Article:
According to the Commonwealth Bank, since the beginning of 2016 NSW has been Australia’s top performing economy, slightly ahead of Victoria and maintaining a healthy lead over other States and Territories. The April 2016 State of the States report found that NSW holds top ranking on five indicators: population growth, retail trade, dwelling starts, and unemployment.
NSW does not hold top position on all economic indicators: it remains fourth ranked on construction work done and second ranked on economic growth, both led by the Northern Territory. Nevertheless, the State of the States report concluded that NSW retains a solid grip on the top ranking of economic performance.
One reason for this ongoing economic strength, as noted by St George Bank last year, is the Australian economy’s ongoing transition away from mining to the non-resources sectors:
While NSW may have felt like it was standing on the sidelines in the mining investment boom, the ongoing transition in Australian economic growth to other sectors is a boon for NSW. We expect solid economic growth in coming years.
As discussed in past Economic Updates, the housing market continues to play a pivotal role in the NSW economy’s recent resurgence, driving dwelling investment, generating wealth and catalysing household consumption growth. However, as reported by the Australian Financial Review, house price growth is now at its slowest pace in 31 months, with no capital city recording an annual growth rate at 10% or more over the past year.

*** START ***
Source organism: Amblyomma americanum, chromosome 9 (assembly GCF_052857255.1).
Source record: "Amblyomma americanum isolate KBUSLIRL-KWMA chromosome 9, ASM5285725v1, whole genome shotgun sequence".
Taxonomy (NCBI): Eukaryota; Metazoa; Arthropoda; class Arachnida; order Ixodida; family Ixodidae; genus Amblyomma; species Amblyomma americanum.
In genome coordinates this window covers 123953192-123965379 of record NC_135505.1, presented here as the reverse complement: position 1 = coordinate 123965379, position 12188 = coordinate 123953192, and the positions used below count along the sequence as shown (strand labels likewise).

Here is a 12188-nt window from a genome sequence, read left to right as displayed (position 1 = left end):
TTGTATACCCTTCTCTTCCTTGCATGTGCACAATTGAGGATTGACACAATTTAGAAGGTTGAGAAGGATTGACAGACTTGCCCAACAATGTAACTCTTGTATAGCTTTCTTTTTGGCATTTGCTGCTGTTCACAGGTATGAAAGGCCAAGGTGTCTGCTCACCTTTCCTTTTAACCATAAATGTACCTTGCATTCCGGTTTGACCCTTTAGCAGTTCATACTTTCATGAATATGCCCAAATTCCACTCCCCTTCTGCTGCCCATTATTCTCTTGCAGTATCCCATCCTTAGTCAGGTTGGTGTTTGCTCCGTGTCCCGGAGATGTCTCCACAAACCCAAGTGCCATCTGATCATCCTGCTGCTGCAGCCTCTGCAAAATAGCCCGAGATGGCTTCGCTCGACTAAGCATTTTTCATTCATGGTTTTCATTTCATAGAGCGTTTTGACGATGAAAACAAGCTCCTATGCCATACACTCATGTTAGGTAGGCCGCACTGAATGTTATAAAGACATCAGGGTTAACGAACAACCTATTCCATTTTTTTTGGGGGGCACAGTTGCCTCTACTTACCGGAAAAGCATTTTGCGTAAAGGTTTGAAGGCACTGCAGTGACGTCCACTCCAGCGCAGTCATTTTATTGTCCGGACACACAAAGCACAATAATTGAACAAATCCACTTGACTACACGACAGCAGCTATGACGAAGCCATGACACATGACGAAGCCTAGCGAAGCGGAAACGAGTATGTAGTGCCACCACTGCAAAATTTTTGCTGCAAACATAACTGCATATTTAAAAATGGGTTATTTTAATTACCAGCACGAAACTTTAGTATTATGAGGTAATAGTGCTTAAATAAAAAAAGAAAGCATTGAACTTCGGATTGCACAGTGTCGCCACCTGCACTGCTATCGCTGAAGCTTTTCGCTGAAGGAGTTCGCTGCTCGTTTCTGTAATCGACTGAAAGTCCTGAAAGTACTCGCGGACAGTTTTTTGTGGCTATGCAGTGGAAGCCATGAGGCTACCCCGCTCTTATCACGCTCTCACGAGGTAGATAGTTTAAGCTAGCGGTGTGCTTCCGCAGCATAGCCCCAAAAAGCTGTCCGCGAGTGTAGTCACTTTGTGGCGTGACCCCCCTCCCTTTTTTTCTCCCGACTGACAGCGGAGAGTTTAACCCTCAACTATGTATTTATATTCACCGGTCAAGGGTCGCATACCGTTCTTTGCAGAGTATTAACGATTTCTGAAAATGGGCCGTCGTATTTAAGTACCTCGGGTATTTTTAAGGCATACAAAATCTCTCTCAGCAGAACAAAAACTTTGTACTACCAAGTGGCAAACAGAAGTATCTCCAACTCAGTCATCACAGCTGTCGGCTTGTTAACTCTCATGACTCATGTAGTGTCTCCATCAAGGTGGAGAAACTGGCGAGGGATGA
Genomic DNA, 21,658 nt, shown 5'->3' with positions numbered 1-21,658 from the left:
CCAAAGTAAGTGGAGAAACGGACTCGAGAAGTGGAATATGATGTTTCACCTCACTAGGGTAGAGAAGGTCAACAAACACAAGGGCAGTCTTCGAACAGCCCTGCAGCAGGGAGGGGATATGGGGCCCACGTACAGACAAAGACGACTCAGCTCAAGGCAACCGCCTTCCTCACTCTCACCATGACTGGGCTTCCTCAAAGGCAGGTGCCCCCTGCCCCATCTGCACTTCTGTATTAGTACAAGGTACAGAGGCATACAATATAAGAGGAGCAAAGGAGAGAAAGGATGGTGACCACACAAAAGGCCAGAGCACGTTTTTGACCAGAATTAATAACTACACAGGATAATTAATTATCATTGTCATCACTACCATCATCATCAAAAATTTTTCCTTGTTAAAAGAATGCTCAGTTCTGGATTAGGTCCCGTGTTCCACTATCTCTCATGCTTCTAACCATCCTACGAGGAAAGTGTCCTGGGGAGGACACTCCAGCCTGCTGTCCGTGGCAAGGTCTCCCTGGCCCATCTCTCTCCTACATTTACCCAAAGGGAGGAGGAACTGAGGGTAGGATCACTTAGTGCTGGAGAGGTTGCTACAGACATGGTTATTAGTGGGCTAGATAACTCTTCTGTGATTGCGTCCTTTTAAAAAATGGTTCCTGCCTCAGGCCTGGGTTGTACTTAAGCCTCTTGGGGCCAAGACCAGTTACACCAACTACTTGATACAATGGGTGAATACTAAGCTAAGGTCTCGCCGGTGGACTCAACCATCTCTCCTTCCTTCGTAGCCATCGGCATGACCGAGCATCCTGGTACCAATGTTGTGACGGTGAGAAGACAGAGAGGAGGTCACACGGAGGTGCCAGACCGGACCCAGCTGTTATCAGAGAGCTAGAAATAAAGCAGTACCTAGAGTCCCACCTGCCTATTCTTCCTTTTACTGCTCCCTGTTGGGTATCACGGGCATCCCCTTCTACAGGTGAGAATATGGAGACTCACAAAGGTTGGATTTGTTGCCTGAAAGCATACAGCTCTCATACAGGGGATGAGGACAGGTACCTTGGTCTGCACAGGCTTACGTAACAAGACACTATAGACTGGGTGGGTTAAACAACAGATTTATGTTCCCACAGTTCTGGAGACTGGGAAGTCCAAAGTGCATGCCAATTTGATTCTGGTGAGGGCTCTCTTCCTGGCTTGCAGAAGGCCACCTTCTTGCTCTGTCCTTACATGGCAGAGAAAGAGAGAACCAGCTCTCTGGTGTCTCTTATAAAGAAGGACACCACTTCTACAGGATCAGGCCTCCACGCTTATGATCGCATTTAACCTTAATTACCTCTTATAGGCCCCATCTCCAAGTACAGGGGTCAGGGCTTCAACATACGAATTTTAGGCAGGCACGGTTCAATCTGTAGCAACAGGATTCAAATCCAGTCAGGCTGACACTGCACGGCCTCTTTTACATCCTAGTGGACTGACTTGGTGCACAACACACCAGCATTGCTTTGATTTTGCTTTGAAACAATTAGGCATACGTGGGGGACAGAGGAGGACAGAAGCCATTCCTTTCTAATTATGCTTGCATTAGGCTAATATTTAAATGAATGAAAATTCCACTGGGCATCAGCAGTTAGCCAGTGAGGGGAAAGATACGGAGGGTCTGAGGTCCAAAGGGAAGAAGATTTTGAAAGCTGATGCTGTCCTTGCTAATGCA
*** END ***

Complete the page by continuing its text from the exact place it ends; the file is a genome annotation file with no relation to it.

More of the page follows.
RBA Governor Glenn Stevens has argued that the slowdown indicates that the mid-2015 strengthening of bank lending standards for housing has worked to reduce the risk of a major housing market downturn. Nevertheless, as noted by Merrill Lynch, the slowdown may result in “a period of weaker price growth or outright modest declines [that] is likely to become entrenched over coming years”. Whether this slowdown risks instigating a household debt crisis in the long term remains the topic of debate by many observers.
Based on the latest quarterly movements, the strengthened and weakened areas of the NSW economy are summarised in the table on the following page. It is clear that NSW is performing relatively well in key areas, although business investment remains weak.